- Bloomberg reports that there’s a dossier going around Washington, D.C. saying that Amazon and Pentagon officials engaged in activities that allowed Amazon to unfairly have an edge in the bidding for a $US10 billion cloud contract with the Pentagon.
- That contract is for a project called Joint Enterprise Defence Infrastructure (JEDI), which Amazon is widely expected to win.
- These allegations include how a Pentagon aide helped write the contract to unfairly favour Amazon, and that an Amazon Web Services executive engaged in an improper relationship.
- Microsoft, IBM and Oracle have protested the fact that only one company can win the JEDI contract, but there’s no evidence that any of these companies are behind the dossier.
There’s a 33-page dossier circulating in Washington, D.C. smearing Amazon, right as the cloud giants battle for a $US10 billion winner-take-all contract with the Pentagon, Bloomberg reports.
The dossier, Bloomberg reported, takes aim at Pentagon officials and company managers at Amazon. Microsoft, IBM, Oracle and Amazon are all in the running the Joint Enterprise Defence Infrastructure (JEDI) contract, where one company will be awarded billions to work with the Department of Defence to move its data onto the cloud.
Currently, Amazon Web Services is seen as the runaway favourite to win the race. While Microsoft, IBM, and Oracle have all at some point protested the fact that only one company can win the huge contract, there’s no evidence that they are behind the smear campaign.
One version of the dossier suggests thatDefence Department officials unfairly gave Amazon an edge in the competition and that Amazon is the only company with the technical capabilities required by the contract. Amazon is currently the only company that holds the highest security authorization to handle government data.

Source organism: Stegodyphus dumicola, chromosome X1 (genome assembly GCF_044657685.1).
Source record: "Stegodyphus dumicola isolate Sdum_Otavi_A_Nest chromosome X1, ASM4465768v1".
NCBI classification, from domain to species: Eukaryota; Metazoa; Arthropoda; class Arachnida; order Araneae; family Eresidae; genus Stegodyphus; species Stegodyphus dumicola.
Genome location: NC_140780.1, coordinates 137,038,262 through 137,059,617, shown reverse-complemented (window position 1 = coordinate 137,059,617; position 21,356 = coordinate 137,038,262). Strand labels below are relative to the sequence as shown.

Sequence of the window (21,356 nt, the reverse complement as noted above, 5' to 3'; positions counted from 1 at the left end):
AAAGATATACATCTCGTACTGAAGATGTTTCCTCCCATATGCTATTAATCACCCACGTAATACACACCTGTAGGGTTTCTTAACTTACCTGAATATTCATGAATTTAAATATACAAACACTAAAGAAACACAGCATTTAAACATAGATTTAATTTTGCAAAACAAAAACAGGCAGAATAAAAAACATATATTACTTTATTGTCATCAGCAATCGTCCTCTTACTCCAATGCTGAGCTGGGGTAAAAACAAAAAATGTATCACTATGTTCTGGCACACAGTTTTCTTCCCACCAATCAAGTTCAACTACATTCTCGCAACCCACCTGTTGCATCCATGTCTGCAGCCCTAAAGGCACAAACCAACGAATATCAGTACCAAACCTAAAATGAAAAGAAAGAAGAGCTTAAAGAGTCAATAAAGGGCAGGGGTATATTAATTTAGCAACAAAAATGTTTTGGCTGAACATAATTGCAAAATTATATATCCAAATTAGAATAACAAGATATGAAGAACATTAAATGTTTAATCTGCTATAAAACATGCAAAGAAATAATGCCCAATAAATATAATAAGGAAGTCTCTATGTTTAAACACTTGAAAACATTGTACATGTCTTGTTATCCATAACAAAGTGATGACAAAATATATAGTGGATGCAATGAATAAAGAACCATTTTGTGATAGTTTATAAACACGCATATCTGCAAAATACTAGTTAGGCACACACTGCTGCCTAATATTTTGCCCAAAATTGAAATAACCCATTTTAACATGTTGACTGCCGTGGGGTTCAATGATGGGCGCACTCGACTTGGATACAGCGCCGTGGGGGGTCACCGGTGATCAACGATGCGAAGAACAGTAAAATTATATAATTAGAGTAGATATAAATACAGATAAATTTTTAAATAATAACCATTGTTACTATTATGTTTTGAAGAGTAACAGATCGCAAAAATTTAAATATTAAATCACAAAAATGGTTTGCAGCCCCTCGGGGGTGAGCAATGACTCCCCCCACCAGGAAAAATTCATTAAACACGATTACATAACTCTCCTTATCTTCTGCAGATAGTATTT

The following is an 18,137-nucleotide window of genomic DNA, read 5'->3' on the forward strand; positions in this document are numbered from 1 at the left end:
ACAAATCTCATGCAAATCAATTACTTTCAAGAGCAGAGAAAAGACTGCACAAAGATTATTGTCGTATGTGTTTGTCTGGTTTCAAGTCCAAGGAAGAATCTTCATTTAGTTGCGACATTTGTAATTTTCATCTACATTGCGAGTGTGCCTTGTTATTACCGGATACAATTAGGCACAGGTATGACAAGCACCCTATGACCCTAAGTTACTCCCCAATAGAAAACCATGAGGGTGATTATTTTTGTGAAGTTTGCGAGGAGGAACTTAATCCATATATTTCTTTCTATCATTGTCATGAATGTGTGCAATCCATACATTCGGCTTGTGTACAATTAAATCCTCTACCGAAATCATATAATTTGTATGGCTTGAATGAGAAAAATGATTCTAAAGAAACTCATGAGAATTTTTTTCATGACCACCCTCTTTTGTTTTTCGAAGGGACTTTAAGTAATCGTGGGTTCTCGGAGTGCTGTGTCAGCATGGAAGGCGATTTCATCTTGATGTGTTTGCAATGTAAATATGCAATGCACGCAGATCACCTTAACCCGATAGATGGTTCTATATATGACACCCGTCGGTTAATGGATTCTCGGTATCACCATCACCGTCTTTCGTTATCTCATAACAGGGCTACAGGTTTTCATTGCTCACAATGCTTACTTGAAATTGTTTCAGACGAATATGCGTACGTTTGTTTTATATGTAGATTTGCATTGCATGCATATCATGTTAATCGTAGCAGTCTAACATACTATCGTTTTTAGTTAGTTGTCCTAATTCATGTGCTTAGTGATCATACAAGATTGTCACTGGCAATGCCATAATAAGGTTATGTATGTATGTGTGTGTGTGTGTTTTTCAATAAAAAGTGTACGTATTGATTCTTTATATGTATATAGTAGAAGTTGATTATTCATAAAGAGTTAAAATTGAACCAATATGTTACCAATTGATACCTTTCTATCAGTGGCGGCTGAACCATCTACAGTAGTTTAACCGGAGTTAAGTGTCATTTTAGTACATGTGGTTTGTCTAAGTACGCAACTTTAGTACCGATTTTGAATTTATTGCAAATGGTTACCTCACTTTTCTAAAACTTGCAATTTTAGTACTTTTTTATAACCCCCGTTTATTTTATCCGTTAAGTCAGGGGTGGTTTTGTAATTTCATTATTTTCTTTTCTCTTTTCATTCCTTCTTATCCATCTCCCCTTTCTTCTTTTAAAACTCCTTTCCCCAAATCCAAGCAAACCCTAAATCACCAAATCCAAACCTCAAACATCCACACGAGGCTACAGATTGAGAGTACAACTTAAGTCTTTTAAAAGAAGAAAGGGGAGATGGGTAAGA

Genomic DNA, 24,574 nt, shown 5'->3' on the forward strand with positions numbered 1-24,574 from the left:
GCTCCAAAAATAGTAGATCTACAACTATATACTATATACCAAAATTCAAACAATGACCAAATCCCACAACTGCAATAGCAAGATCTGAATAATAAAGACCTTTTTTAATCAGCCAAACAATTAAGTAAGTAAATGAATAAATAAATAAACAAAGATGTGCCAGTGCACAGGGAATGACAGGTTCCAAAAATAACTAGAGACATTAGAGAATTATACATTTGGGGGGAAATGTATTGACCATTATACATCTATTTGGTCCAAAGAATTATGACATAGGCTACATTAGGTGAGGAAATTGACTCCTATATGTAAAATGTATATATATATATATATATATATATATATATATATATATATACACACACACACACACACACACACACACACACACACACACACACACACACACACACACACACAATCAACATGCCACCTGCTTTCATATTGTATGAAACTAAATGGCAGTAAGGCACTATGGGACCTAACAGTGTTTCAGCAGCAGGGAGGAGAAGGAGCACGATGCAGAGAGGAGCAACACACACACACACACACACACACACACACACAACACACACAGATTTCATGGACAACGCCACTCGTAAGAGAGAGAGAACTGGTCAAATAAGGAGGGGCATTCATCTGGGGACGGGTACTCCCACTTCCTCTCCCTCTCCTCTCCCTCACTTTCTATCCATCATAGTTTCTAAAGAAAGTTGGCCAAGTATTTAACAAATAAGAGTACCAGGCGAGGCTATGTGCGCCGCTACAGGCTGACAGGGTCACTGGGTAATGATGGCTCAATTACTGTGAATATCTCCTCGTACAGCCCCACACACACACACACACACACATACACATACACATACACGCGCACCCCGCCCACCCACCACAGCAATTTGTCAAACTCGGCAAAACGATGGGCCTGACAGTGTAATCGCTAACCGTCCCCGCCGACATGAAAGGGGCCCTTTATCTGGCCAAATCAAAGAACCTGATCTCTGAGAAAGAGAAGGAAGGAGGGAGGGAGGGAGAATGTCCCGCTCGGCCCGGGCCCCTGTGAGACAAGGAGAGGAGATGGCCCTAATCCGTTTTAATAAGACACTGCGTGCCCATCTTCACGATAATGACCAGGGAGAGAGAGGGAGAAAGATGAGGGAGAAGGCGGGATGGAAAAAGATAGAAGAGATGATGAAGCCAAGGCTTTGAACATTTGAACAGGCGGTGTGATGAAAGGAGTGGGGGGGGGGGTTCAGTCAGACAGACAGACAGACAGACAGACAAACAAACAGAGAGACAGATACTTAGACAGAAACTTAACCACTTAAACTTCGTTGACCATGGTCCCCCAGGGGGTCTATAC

The dossier reportedly alleges that Sally Donnelly, former senior advisor to Secretary of Defence James Mattis, helped write the contract to favour AWS, and that the cloud giant was a client of a company previously owned by Donnelly. Furthermore, the dossier is said to imply that a portfolio company of venture capital firm C5 Capital bought Donnelly’s previous company as a way to expedite Donnelly’s employment at the Department of Defence so she could help AWS.
The dossier is also said to allege that an AWS executive engaged in an improper personal relationship with an executive at C5 Capital. However, the dossier reportedly did not provide substantial proof that this relationship had any impact on the JEDI race.
Donnelly’s lawyer, Michael Levy, told Bloomberg that she had nothing to do with the contract. Amazon Web Services wrote in a blog post that neither C5 nor its subsidiaries were involved in its JEDI bid. C5 Capital published its own blog post in response, disavowing any involvement with JEDI whatsoever. A spokesperson for the Department of Defence said, “We do not comment on pending litigation.”
The winner of the JEDI contract won’t be announced until April 2019, but in the meantime, competition has been fierce. Google dropped out, citing both ethical concerns, and concerns over its ability to execute on the contract. Analysts have said Amazon likely moved HQ2 near D.C. at least in part because of JEDI.
Most recently, Oracle filed a protest on Dec. 6 in federal court after losing out in its Government Accountability Office protest. IBM had also officially filed a protest, but it was dismissed Dec. 11.
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